Roberto Clemente Deserves to Have His No. 21 Jersey Retired
It is once again Roberto Clemente day.
Every year on Sept. 15, we celebrate the life of one of the greatest baseball players ever. Not only was he an all-time great, but he was also a role model to many Latino baseball players.
While today is a celebration of the legacy of Clemente, many people across the game believe that a little more recognition is in order. Today, we should really remember just how great of a person he was.
The MLB should also use this occasion to finally retire his No. 21 jersey similar to how Jackie Robinson's No. 42 is retired. Clemente's impact on and off the field put him in a class of his own. He was just as good as a human as he was a ballplayer.
Clemente is one of the greatest baseball players of all time. He holds a career slash of .317/.359/.475 with an OPS of .834. His career WAR of 94.8 ranks him 37th in MLB history and he finished his career with exactly 3,000 hits while winning four batting titles.
He also earned 12 Gold Gloves and has a career defensive WAR of 12.2. With a JAWS score of 74.6, he is considered the sixth-best right fielder in the history of the game. Simply put, Clemente is one of the best all-around players in baseball history.
Clemente would travel back home to Puerto Rico and surrounding areas and deliver supplies and humanitarian aid to places wrecked by travesty.
Many Latino players have had to face many obstacles and challenges to get where they are. They give up everything to come to America and pursue their dreams of playing baseball at the highest level. Clemente is an inspiration to a lot of those young players.
As many people know, Clemente tragically died in a plane crash after taking off from his native Puerto Rico. He was there doing humanitarian work following an earthquake in Nicaragua. While his death was too soon, his impact on the Latino community will live on forever.
Impact On The Game
Every year, MLB awards players with the "Roberto Clemente Award" in recognition of philanthropic efforts off the field. Players who have won the award, as well as Puerto Rican players and on-field staff, are allowed to wear Clemente's No. 21 on this day in celebration of his life. All of the Pittsburgh Pirates, the team that Clemente spent his entire 18-year career with, will wear the No. 21 today as well.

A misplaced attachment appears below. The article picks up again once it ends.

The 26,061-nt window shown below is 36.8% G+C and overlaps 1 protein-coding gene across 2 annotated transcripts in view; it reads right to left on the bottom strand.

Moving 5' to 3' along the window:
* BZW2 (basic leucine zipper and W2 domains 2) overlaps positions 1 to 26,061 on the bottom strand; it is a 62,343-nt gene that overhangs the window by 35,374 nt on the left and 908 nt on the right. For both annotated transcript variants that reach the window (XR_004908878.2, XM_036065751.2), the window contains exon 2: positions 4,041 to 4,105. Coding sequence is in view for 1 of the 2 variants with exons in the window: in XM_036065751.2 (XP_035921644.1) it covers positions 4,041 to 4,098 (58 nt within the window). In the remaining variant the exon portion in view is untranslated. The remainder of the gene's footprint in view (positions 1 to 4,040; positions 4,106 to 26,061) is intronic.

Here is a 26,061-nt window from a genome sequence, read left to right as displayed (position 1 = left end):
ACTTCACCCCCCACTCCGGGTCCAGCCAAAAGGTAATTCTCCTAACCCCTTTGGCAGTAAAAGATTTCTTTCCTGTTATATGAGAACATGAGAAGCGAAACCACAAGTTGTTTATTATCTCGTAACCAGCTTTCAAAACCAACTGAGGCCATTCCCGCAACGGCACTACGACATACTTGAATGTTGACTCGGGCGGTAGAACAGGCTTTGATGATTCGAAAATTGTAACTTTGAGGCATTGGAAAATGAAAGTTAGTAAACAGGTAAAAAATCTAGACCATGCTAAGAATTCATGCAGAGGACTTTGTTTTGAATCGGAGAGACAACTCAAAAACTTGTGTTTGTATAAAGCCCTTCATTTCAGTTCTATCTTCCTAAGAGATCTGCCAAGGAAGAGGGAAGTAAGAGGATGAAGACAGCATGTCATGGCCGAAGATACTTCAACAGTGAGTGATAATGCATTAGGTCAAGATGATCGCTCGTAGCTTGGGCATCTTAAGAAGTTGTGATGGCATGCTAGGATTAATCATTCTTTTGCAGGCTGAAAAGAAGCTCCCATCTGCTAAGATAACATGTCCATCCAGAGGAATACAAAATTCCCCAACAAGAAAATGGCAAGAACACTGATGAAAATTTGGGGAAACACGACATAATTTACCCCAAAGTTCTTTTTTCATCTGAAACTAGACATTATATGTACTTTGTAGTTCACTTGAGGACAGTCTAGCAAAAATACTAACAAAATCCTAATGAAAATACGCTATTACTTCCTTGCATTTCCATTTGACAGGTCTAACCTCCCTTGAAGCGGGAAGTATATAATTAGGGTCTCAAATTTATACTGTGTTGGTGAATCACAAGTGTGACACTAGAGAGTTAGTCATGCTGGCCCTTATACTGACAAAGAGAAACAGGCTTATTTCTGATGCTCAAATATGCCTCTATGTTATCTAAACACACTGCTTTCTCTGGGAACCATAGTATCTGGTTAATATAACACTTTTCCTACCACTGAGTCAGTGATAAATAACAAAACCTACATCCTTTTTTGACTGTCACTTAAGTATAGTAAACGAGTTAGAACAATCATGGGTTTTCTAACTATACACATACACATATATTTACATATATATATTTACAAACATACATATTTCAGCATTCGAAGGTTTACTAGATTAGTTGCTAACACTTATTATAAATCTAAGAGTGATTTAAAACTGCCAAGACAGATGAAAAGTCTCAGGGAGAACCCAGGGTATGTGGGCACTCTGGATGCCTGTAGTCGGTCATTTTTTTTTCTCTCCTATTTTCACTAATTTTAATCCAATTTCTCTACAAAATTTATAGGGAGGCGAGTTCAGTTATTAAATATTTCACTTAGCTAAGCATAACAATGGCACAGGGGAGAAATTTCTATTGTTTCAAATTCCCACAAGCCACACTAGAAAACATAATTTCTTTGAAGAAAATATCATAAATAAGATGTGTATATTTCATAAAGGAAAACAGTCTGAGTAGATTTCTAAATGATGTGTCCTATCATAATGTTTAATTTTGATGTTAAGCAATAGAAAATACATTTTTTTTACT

Starting this year, Major League Baseball has also allowed any player to wear the number regardless of heritage, as long as the team has given proper notice.
Clemente is not the only player that has a day of recognition like this. The first African-American player in MLB history, Jackie Robinson, has his own day on April 15. Every player in baseball wears Robinson's No. 42 in honor of his importance to the game and the civil rights movement.
As a Latino baseball player in the 1970s, Clemente endured racism in every ballpark. The Hispanic culture was not as prevalent as it is today. This did not deter him from being one of the more passionate and charitable figures during his time on earth.
A Proper SIgn Of Respect
There is no doubt that Roberto Clemente Day is quite an honor and a good way to celebrate the life of one of the most important figures in the history of the game. However, Clemente deserves to have his number retired across the game, much like Robinson.
Clemente was as good as Robinson, he endured similar racist roadblocks, and he still impacted the world through humanitarian efforts despite all of that. The things that Clemente had to go through are wrong and should never be forgotten. It was, and still is a dark period in this countries history and through all of that, Clemente persevered.
The story of Roberto Clemente will live on forever thanks to today's celebration of his life and his actions. With the amount of Latino representation in the game today, it is time to recognize that Clemente's impact on the game mirrors that of Robinson. It is time to retire Clemente's number 21 across the game.
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